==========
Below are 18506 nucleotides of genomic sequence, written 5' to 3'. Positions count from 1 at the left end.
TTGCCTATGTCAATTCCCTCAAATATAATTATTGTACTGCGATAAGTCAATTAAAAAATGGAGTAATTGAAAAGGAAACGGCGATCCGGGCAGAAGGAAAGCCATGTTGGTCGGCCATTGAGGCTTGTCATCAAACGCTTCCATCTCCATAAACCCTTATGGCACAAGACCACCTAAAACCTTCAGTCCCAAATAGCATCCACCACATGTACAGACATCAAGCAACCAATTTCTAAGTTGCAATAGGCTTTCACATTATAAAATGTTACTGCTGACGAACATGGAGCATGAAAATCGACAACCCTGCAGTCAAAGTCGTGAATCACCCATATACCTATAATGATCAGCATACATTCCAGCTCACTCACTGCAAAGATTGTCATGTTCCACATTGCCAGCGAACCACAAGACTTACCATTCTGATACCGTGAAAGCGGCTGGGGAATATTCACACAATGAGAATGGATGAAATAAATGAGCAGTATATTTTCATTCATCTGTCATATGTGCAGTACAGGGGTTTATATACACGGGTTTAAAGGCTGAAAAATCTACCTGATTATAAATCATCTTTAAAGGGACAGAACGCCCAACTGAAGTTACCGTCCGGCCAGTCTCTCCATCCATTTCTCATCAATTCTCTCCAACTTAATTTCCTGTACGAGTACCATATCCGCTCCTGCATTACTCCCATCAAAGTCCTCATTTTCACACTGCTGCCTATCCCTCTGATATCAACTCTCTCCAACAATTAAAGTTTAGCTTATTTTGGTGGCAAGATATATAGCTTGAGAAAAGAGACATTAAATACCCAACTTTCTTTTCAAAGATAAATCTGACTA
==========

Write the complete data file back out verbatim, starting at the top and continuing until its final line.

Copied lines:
Below are 18506 nucleotides of genomic sequence, written 5' to 3'. Positions count from 1 at the left end.
TTGCCTATGTCAATTCCCTCAAATATAATTATTGTACTGCGATAAGTCAATTAAAAAATGGAGTAATTGAAAAGGAAACGGCGATCCGGGCAGAAGGAAAGCCATGTTGGTCGGCCATTGAGGCTTGTCATCAAACGCTTCCATCTCCATAAACCCTTATGGCACAAGACCACCTAAAACCTTCAGTCCCAAATAGCATCCACCACATGTACAGACATCAAGCAACCAATTTCTAAGTTGCAATAGGCTTTCACATTATAAAATGTTACTGCTGACGAACATGGAGCATGAAAATCGACAACCCTGCAGTCAAAGTCGTGAATCACCCATATACCTATAATGATCAGCATACATTCCAGCTCACTCACTGCAAAGATTGTCATGTTCCACATTGCCAGCGAACCACAAGACTTACCATTCTGATACCGTGAAAGCGGCTGGGGAATATTCACACAATGAGAATGGATGAAATAAATGAGCAGTATATTTTCATTCATCTGTCATATGTGCAGTACAGGGGTTTATATACACGGGTTTAAAGGCTGAAAAATCTACCTGATTATAAATCATCTTTAAAGGGACAGAACGCCCAACTGAAGTTACCGTCCGGCCAGTCTCTCCATCCATTTCTCATCAATTCTCTCCAACTTAATTTCCTGTACGAGTACCATATCCGCTCCTGCATTACTCCCATCAAAGTCCTCATTTTCACACTGCTGCCTATCCCTCTGATATCAACTCTCTCCAACAATTAAAGTTTAGCTTATTTTGGTGGCAAGATATATAGCTTGAGAAAAGAGACATTAAATACCCAACTTTCTTTTCAAAGATAAATCTGACTA